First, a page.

Girlboss feminism

The end of Girlboss Feminism

The concept of a girlboss cannot coexist with the concept of feminism- equality for women, regardless of status or job title says Amy Walsh

Girlboss. We’ve all heard the word- but what does it mean?

‘Girlboss feminism’, also known as ‘choice feminism‘, is a movement that focuses on the empowerment of the individual, rather than the liberation of women as a whole. 

It plays into the notion that any decision a woman makes is inherently feminist because she made it, whereas in a past, more patriarchal society, these decisions would have been made for her. On the surface, we are forced to question what is so wrong about a woman doing well for herself and no one else?

Margaret Thatcher and Girlboss Feminism.

This wave of feminism is certainly a 2010s phenomenon, but has roots in the 80s, as women like British Prime Minister Margaret Thatcher strutted over Britain in a power suit and heels. Thatcher certainly captures the essence of what a ‘girlboss’ is. Loved by some and hated by most, being Britain’s first female prime minister should be something that we look back at with pride, as places such as the US, are yet to be led by a woman. however, instead, her period of power is looked at with shame and resentment by feminists everywhere. 

Thatcher didn’t politicise her gender, and for this she is praised, showing girls everywhere that it doesn’t matter if you’re not a man in politics or in this society in general, you can still achieve. However, this is not as inspirational as it seems. Some may see Thatcher’s refusal to ‘play the gender card’ as powerful, but in reality, this simply ignores the fact that for her, this was a choice that undermines the feminist movement.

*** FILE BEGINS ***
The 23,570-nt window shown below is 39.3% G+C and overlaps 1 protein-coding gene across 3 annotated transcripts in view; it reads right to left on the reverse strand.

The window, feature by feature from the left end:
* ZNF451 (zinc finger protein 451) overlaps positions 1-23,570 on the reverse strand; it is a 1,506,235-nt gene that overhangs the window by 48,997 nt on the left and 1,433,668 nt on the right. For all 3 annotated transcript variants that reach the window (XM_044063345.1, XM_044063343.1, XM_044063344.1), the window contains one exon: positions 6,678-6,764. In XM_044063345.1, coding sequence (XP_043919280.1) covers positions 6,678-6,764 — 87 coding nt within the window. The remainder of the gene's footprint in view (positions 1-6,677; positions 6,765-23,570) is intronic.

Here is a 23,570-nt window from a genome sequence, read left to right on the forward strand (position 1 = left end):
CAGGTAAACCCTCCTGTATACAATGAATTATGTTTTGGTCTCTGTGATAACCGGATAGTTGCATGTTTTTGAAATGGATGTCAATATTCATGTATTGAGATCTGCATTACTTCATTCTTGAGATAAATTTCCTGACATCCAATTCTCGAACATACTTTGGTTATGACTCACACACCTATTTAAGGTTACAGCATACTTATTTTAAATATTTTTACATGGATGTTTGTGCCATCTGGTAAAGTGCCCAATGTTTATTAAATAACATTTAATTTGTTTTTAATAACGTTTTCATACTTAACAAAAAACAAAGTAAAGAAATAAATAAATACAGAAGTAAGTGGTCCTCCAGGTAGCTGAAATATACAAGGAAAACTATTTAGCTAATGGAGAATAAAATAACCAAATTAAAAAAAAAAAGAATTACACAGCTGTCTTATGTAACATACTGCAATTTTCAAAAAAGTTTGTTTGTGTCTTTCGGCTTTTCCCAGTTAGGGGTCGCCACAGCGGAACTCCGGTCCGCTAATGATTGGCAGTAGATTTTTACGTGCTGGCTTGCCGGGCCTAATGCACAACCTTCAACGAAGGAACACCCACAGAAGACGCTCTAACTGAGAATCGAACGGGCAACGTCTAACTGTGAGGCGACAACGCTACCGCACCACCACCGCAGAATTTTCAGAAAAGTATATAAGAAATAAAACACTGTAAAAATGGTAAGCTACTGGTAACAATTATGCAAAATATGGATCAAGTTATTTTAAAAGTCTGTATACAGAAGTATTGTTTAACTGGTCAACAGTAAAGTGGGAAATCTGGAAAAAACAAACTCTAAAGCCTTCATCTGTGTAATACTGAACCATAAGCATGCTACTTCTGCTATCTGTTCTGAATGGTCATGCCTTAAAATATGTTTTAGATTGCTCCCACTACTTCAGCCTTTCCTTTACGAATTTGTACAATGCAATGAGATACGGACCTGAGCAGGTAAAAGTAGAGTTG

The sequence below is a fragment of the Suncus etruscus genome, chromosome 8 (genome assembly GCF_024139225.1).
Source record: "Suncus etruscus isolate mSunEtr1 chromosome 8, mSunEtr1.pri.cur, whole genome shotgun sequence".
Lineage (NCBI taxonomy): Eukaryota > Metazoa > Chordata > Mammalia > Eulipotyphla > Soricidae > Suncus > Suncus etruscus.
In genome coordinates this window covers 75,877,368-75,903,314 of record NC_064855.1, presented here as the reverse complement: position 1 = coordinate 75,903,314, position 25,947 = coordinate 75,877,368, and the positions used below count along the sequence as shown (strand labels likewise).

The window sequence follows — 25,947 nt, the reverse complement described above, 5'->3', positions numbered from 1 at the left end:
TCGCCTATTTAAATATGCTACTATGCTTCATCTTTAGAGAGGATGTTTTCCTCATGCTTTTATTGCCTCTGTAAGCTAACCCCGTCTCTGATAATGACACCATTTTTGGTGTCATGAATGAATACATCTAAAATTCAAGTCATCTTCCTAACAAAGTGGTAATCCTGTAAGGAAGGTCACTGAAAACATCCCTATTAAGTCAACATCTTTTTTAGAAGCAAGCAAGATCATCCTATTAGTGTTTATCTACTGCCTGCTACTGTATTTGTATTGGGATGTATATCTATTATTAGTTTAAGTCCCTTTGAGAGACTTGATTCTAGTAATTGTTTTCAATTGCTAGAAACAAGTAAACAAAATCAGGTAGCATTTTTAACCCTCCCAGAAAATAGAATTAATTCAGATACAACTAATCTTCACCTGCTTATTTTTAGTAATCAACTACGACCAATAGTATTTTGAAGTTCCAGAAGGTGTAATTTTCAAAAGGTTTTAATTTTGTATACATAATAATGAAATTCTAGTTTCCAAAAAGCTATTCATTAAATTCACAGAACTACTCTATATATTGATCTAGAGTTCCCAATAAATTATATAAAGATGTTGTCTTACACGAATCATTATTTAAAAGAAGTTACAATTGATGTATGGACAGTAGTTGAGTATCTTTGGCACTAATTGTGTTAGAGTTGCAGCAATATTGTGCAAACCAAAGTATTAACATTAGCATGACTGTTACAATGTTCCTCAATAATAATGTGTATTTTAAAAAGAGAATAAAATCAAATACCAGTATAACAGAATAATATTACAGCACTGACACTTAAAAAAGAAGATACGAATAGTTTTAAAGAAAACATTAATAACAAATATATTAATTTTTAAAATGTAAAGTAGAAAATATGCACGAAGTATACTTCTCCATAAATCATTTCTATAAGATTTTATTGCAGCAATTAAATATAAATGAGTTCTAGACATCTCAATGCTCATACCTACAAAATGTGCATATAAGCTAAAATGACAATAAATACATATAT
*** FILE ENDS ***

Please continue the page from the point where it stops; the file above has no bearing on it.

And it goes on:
Had Thatcher been a loud and proud feminist, emphasising her position as what could have been a feminist pioneer, and using this to empower young or working-class women who did not have the privilege, or option to be career-chasing businesswomen, for example, chances are she wouldn’t have ended up where she did. Thatcher was able to get herself into the highest position of power possible, but in doing so, she disempowered women everywhere.

This is entirely the premise of Girlboss feminism. Margaret Thatcher did do something incredible, she became the first female Prime Minister, but did so at the cost of her identity, and in turn, the identity, sacrifice and suffering of millions of British women, past and present, because society treats women differently based on everything, from political views to job title. Thatcher did what men wanted, she kept quiet and didn’t allow her gender to be a talking point in UK politics at the time.

Sophia Amoruso, Feminism and Capitalism. 

Whilst the case of Margaret Thatcher and her connection (or lack thereof) to feminism looks to the choice and privileged aspect of ‘girlboss’ feminism, and how her ignorance toward the feminist movement put her in the highest seat in Britain, there is also a capitalist aspect to this forever- problematic commodity.